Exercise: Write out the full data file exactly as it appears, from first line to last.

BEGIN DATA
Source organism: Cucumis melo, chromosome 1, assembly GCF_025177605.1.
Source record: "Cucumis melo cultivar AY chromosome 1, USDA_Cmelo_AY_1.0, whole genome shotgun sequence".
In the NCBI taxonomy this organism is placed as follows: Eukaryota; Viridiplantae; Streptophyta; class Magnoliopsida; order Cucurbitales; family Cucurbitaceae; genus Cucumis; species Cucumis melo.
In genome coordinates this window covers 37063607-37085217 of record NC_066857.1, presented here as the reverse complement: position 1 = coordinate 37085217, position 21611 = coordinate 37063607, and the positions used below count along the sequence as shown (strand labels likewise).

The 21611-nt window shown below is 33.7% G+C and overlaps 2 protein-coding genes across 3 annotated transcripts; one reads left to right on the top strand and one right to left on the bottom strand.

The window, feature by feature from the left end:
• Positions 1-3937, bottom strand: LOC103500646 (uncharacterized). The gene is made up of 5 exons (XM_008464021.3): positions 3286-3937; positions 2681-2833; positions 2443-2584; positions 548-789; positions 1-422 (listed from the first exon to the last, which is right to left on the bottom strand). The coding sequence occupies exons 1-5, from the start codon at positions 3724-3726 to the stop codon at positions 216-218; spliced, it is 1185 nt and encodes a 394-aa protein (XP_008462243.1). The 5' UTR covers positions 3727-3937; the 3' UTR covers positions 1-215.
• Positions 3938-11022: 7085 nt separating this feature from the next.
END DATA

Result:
Source organism: Cucumis melo, chromosome 1, assembly GCF_025177605.1.
Source record: "Cucumis melo cultivar AY chromosome 1, USDA_Cmelo_AY_1.0, whole genome shotgun sequence".
In the NCBI taxonomy this organism is placed as follows: Eukaryota; Viridiplantae; Streptophyta; class Magnoliopsida; order Cucurbitales; family Cucurbitaceae; genus Cucumis; species Cucumis melo.
In genome coordinates this window covers 37063607-37085217 of record NC_066857.1, presented here as the reverse complement: position 1 = coordinate 37085217, position 21611 = coordinate 37063607, and the positions used below count along the sequence as shown (strand labels likewise).

The 21611-nt window shown below is 33.7% G+C and overlaps 2 protein-coding genes across 3 annotated transcripts; one reads left to right on the top strand and one right to left on the bottom strand.

The window, feature by feature from the left end:
• Positions 1-3937, bottom strand: LOC103500646 (uncharacterized). The gene is made up of 5 exons (XM_008464021.3): positions 3286-3937; positions 2681-2833; positions 2443-2584; positions 548-789; positions 1-422 (listed from the first exon to the last, which is right to left on the bottom strand). The coding sequence occupies exons 1-5, from the start codon at positions 3724-3726 to the stop codon at positions 216-218; spliced, it is 1185 nt and encodes a 394-aa protein (XP_008462243.1). The 5' UTR covers positions 3727-3937; the 3' UTR covers positions 1-215.
• Positions 3938-11022: 7085 nt separating this feature from the next.